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Terry's Tips

The Value of Watercolor Societies

Fine Art America
Terry Mulrooney Work For Sale
Submitted by: Kelly Powers Creative Catalyst Productions
By Mike Bailey
For many years, even when encouraged to do so by my peers, I avoided entering watercolor society shows. For what? To pay for a refusal? To be embarrassed? Certainly not!
Listening to other artists talk about being refused and their rationales for not participating made some sense. But, there were those who kept saying that entry into the shows or competitions would be an aid to learning. I didn't believe them. One sends in an image with a check and then receives back a refusal notice. How could anyone learn from that process? There is no feedback!
A few years ago (at least it seems that way) after being badgered by peers to enter I won my first award. Even though I thought a big “whoopee!” at the time, I decided to go to the show opening and awards banquet in order to receive the award. An absolute shock awaited me at the reception and show.

As an amateur painter for many years, most of the other painters I knew were continuously chatting about the
subject matter of the award winners. Of course, if one listened enough to that sort of chatter, one would begin to believe that jurors picked winners based on subject matter and not based on the art itself. The shock came when my nose was pressed to the glass of all the paintings at that big national show. It was a stunning revelation. It sure was NOT the subject matter in the paintings. It was every square inch of every painting in the show. It was the overwhelming design, content and technique of every piece. It was the best education I could ever have asked for. I was witnessing the best paintings in the country and it was an overwhelming experience to suddenly see why these paintings were being acknowledged as the best.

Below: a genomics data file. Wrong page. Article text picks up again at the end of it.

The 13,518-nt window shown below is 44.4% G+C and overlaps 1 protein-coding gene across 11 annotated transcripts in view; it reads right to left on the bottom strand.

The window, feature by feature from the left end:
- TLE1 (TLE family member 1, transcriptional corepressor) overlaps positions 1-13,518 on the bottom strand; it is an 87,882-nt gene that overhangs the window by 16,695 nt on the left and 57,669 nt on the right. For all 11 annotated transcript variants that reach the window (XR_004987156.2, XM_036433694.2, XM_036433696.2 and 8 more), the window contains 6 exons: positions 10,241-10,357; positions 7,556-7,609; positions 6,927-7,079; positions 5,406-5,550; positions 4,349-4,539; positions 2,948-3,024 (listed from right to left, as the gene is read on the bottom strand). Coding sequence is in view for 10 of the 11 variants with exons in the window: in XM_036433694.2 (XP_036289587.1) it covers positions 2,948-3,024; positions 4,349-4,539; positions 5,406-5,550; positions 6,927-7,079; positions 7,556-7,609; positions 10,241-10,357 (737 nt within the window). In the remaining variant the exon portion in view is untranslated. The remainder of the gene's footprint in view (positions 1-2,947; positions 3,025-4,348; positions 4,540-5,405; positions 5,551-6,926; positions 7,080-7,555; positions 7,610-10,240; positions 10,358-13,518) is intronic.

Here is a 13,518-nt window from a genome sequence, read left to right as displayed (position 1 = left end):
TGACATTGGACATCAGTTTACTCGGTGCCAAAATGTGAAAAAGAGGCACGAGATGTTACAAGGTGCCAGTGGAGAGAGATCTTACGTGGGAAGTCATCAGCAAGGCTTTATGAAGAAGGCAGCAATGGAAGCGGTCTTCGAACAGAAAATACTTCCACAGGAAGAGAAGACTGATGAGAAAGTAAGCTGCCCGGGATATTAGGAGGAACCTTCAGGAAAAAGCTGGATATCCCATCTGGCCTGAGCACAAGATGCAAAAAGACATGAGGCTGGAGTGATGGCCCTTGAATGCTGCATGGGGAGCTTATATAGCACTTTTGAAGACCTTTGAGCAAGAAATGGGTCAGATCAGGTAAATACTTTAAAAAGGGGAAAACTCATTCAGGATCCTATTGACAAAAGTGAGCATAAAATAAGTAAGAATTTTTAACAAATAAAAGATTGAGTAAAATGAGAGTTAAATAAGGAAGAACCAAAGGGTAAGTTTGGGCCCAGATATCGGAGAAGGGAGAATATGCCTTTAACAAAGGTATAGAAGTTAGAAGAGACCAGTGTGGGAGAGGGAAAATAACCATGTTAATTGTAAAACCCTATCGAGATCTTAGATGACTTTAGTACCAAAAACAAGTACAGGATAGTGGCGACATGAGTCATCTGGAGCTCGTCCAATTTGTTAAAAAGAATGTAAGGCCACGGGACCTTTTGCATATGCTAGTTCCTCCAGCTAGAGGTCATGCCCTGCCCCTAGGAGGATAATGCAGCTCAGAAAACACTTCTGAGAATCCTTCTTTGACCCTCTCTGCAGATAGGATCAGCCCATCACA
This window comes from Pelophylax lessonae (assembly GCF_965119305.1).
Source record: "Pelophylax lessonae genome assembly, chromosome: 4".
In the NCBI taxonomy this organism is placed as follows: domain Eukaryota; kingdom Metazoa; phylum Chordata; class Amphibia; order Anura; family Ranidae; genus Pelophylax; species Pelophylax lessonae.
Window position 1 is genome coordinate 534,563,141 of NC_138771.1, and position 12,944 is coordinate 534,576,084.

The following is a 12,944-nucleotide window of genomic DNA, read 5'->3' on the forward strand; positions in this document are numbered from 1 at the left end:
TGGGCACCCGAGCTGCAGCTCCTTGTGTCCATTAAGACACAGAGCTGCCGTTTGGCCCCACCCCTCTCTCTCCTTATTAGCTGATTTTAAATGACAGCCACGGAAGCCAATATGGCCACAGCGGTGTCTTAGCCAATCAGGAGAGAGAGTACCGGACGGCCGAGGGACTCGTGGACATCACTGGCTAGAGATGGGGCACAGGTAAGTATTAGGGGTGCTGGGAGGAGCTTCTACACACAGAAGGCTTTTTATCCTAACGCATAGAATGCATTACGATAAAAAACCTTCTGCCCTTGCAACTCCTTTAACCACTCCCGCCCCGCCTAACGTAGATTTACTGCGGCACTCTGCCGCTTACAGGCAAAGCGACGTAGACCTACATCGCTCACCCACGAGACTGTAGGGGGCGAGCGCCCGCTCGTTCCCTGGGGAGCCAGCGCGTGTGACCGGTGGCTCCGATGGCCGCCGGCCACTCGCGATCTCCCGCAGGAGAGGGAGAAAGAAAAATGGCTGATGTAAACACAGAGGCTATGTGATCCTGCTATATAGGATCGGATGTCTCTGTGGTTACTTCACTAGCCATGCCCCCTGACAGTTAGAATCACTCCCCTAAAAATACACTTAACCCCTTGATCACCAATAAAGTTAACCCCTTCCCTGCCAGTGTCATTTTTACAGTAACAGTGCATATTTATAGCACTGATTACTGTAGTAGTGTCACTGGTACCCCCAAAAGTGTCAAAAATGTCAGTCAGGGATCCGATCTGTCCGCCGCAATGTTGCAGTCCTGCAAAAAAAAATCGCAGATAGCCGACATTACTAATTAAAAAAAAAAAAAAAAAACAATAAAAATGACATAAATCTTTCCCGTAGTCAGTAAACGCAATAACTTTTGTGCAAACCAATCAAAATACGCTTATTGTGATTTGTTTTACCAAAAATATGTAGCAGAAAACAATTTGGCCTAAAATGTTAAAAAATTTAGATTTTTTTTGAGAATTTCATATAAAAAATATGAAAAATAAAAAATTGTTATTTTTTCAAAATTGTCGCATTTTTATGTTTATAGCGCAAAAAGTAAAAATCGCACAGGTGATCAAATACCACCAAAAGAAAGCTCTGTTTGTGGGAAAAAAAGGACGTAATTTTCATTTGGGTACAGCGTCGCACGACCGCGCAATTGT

Now, I have the distinct honor of being the president of one of those societies and have an entirely different view of those shows, even the local shows by local societies. There is a reason for their existence: to acknowledge good art today and raise the quality of that art tomorrow.

They do so by setting the example for every artist to follow. They hold up quality and encourage the country’s artists to be adventuresome and open new frontiers in their art. New teachers come forth as a result of being accepted and awarded in these shows. Artist enter better and better art every year. Whether it be non objective, loose, tight or realistic, the quality advances. One cannot see it overnight, but increment by increment it really does happen. The culture of watercolor painting (or other media) gradually changes for the better.

There is an opportunity here to honor those who run local, state and national organizations. I can assure you it is no picnic to have the responsibility and accountability for the success of the organization and/or the details of a big showing of quality work. Few actually consider that these organizations are volunteers. Volunteers who are selfless and who believe in the mission of not only recognizing artistic achievement but providing the environment where achievement means better quality year after year. These people believe in the value of art in our world and are committed to have it not merely exist but to have it flourish.

The next time a prospectus comes to you in the mail, think about what that prospectus is really doing. It goes beyond the one show invitation. It is inviting you to learn and become more skilled at your art. It is inviting you to join a group of people that feel just as passionate as you do.

Mike Bailey is the president of the National Watercolor Society and is a nationally-known teacher. Mike spends some 15 to 20 weeks per year instructing groups from beginners to advanced painters.  To learn more about Mike and to read his thoughts on an array of art subject, visit his excellent website and blog.